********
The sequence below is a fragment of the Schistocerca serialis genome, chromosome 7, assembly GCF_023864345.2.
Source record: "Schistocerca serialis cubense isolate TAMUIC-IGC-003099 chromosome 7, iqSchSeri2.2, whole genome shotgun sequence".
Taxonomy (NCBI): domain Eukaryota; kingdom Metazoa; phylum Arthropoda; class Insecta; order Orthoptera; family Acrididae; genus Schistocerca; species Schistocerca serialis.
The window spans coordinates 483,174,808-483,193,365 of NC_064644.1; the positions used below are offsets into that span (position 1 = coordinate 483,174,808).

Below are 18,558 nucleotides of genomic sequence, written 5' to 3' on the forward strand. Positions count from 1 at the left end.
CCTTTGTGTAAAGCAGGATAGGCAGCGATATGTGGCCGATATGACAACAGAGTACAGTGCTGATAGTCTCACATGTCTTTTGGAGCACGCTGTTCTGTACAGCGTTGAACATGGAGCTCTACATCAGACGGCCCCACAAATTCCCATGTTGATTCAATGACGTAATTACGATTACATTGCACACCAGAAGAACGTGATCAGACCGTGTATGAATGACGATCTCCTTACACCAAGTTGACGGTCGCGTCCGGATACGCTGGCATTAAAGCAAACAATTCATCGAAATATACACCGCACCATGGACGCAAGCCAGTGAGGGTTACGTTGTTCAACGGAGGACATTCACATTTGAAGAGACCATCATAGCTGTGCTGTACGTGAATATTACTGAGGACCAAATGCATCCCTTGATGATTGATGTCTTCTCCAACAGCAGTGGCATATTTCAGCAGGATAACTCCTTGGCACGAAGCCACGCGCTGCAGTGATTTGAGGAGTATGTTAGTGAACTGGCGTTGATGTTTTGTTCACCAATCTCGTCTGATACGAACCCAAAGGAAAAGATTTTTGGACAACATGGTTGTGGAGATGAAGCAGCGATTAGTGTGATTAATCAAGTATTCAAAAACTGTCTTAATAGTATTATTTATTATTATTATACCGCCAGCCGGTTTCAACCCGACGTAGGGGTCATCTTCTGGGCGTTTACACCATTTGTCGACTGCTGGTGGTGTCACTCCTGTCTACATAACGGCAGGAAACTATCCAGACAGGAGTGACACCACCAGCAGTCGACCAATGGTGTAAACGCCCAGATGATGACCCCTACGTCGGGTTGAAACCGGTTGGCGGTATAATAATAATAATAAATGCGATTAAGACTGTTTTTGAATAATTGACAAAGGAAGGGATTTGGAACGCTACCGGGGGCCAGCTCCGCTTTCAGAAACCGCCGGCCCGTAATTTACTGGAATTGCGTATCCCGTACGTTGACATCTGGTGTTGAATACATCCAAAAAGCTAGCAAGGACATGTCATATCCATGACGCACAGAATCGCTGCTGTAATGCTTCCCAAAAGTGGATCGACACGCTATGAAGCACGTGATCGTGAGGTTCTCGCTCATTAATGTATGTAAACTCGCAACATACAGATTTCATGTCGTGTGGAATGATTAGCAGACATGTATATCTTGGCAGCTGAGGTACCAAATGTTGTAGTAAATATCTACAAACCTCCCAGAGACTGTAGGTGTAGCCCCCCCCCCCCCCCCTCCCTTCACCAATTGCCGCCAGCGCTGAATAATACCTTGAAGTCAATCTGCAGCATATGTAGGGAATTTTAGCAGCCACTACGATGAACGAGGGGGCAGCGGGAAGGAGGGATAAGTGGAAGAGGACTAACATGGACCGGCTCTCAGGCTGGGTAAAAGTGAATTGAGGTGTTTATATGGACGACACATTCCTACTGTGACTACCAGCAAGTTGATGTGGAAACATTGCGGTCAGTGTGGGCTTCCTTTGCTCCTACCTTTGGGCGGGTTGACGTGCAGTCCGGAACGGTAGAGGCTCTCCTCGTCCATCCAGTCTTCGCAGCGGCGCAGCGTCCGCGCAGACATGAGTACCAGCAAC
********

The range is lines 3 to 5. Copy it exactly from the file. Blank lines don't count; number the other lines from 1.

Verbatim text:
Taxonomy (NCBI): domain Eukaryota; kingdom Metazoa; phylum Arthropoda; class Insecta; order Orthoptera; family Acrididae; genus Schistocerca; species Schistocerca serialis.
The window spans coordinates 483,174,808-483,193,365 of NC_064644.1; the positions used below are offsets into that span (position 1 = coordinate 483,174,808).

Below are 18,558 nucleotides of genomic sequence, written 5' to 3' on the forward strand. Positions count from 1 at the left end.